Microsoft Office: proliferating Office alternatives

By | August 8, 2007

There was a time after Microsoft Office had established its rule of the roost that its competitors in the Office Software market were reduced to hollow shells of what they had been. A good example, of course, would have to be the current product of WordPerfect Office, which has changed hands quite a few times. IBM’s alternative called LotusOffice. Many of these products still exist, but it’s been in recent years that the competition has started thriving again, as more and more products come to market.

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1. OpenOffice started life as part of StarOffice, before being bought and made Opensource by Sun Microsystems. Now at version 2.2.1 and available on all major platforms in a variety of languages, it’s catching people’s attention. While it’s not on a par with Office 2007 in terms of usability, it’s priced well and many individuals and smaller organizations are adopting it in preference to M$ Office.

2. Apple’s iWork’08 has recently been announced (timed to pique M$’s own 2008 office edition?) and now includes a more traditional word processor view in its package, as well as presentation and even spreadsheet functions.

“Pages and Keynote make it incredibly easy, and even fun, for anyone to create stylish documents and presentations very quickly,” said Steve Jobs, Apple’s CEO. “Numbers rounds out the iWork suite, which is far more intuitive and easy to use than anything else out there.”

iWork’08 can also handle both the import of Microsoft Word, PowerPoint, and Excel documents as well as export documents in Microsoft Office file formats or PDFs to make easy sharing.

 

3. Google Apps recently updated and is developing its online offerings. While it’s not true that they were the first, think Groove, ThinkOffice, to name but two, they are aggressively developing their small business footing by starting off with the simpler functions. Rumor has it that Google is going to bump out its offerings with a Presentation Tool. The list of tools that you can use is now quite impressive, and many are the stuff of the modern ‘virtual’ company…

There are a plethora of offerings too in other places. I found 17 alternatives for Windows, and there are alternatives for other systems, too. So, whither M$? Are you sticking with Office or migrating? My own business is now running only two copies of Office, and we’ll soon be entirely using OpenOffice 2.2 and up in Chinese and English.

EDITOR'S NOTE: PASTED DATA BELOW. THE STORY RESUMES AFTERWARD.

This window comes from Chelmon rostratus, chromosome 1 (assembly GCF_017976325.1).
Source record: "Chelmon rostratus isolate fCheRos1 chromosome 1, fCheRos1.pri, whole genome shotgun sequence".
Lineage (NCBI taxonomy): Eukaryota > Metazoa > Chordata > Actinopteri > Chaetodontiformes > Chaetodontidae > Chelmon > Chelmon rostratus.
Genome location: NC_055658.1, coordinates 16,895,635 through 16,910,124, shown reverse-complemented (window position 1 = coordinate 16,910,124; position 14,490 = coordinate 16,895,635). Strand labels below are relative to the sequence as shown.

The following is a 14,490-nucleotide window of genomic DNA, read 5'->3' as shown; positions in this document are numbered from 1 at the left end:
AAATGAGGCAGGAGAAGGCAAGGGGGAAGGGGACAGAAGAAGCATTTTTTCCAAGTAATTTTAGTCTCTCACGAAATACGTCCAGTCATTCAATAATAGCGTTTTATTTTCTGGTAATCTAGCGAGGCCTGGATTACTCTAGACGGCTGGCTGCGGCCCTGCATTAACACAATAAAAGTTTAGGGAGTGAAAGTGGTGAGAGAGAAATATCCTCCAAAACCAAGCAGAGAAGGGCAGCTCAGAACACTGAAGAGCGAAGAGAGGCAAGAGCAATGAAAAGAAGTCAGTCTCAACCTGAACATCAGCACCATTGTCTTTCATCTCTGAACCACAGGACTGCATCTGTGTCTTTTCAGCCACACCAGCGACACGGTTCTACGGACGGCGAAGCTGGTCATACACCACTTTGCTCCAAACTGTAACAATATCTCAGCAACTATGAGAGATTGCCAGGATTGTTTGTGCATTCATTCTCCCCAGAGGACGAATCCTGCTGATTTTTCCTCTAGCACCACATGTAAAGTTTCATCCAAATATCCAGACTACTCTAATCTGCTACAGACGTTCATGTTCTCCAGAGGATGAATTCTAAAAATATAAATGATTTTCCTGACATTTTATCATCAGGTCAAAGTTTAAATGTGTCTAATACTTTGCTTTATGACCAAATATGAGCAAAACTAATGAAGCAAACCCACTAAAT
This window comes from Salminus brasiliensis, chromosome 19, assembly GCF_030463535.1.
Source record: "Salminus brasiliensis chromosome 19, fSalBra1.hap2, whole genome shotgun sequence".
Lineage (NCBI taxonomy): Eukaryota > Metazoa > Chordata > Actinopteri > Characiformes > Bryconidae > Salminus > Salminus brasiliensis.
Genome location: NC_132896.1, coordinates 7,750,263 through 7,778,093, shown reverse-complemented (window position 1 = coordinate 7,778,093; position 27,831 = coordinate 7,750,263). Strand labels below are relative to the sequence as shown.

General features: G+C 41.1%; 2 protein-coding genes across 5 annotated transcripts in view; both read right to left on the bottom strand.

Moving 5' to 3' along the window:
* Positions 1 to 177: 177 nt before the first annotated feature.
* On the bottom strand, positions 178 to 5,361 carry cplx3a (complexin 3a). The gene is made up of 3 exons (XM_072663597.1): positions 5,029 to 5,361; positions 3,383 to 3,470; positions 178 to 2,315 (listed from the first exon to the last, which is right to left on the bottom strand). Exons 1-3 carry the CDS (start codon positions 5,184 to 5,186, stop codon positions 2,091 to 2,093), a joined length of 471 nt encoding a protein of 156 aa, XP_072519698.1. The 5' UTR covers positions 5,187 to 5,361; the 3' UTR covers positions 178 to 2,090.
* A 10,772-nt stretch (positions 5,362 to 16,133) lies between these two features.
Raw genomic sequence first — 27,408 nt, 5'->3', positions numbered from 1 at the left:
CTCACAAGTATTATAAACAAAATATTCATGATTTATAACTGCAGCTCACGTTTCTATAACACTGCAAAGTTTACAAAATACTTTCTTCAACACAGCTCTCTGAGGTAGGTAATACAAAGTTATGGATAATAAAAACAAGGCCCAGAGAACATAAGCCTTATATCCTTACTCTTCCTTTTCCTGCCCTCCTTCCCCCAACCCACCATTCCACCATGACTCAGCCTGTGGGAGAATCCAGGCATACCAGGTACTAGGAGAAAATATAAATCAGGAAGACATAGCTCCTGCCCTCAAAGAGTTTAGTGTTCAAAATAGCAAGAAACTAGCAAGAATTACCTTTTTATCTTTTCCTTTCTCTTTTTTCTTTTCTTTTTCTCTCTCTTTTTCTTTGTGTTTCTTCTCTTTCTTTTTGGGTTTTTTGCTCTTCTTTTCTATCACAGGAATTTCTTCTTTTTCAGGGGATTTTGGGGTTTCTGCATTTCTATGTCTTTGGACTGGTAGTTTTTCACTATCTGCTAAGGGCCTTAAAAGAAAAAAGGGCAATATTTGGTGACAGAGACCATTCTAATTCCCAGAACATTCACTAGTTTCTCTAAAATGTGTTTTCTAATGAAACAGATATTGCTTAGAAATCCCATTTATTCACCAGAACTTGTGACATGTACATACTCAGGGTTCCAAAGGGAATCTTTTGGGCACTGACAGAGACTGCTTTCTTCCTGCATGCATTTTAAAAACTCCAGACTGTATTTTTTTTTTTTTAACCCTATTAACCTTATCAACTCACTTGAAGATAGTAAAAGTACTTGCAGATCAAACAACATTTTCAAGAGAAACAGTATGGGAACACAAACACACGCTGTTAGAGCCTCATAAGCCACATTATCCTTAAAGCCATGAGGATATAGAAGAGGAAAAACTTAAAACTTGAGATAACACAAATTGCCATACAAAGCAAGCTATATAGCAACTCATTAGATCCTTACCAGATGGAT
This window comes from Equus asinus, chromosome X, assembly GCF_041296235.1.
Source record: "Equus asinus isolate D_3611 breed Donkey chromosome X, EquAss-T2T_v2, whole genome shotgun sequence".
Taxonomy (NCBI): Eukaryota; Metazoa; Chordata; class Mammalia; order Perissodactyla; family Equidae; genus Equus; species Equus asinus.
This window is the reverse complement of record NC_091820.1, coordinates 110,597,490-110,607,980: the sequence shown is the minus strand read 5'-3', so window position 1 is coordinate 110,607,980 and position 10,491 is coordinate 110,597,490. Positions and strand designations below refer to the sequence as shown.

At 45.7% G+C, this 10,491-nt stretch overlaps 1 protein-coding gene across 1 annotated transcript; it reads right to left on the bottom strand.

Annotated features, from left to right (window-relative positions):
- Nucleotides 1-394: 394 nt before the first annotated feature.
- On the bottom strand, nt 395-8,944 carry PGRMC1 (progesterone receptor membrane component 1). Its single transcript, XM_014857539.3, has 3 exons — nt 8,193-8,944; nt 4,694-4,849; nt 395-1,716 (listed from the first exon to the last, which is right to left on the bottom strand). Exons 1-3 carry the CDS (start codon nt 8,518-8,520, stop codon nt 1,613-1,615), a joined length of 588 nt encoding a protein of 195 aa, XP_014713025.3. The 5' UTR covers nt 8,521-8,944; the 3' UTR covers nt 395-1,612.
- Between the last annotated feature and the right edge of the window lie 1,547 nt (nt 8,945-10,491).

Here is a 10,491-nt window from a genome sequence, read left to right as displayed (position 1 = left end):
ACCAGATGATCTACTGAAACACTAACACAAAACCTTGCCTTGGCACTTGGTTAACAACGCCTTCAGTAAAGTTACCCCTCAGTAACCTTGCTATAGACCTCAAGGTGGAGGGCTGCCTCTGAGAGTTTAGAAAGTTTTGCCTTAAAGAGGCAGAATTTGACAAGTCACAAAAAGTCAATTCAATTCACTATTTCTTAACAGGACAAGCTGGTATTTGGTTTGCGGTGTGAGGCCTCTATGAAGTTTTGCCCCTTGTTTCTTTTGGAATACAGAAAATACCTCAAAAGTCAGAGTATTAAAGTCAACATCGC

There were a number of primary motivating factors that prompted me to migrate.

1. price – the cost of running five copies of Office in our business is just too steep. Even with volume licensing, we wouldn’t get much of a break. If it were the case that this were the only issue, we’d still consider buying but…

2. licensing – I can’t be bothered to keep track of license numbers anymore. Why do the copies I legally purchased have to be installed and activated online? Isn’t it enough that I bought the copies with my own cash (legal ones, too?)? It seems to much like punishing your customers for the sins of the IP thieves… shouldn’t it be the other way around?

3. deployment – still it’s a hassle to deploy copies of Office across the systems we use, and the continual threats to Office from viruses, etc., really make me want to stay away from them. I can’t just set up one install, and then ghost everything. I have to install the applications EACH and everytime.

4. updating – I keep my products and systems fairly secure with virus scans, and checking for other infestations, but frequently having to download updates requires too much time, and too much hassle involving questions from staff members (‘should I install this?’ or ‘what’s going on?’).

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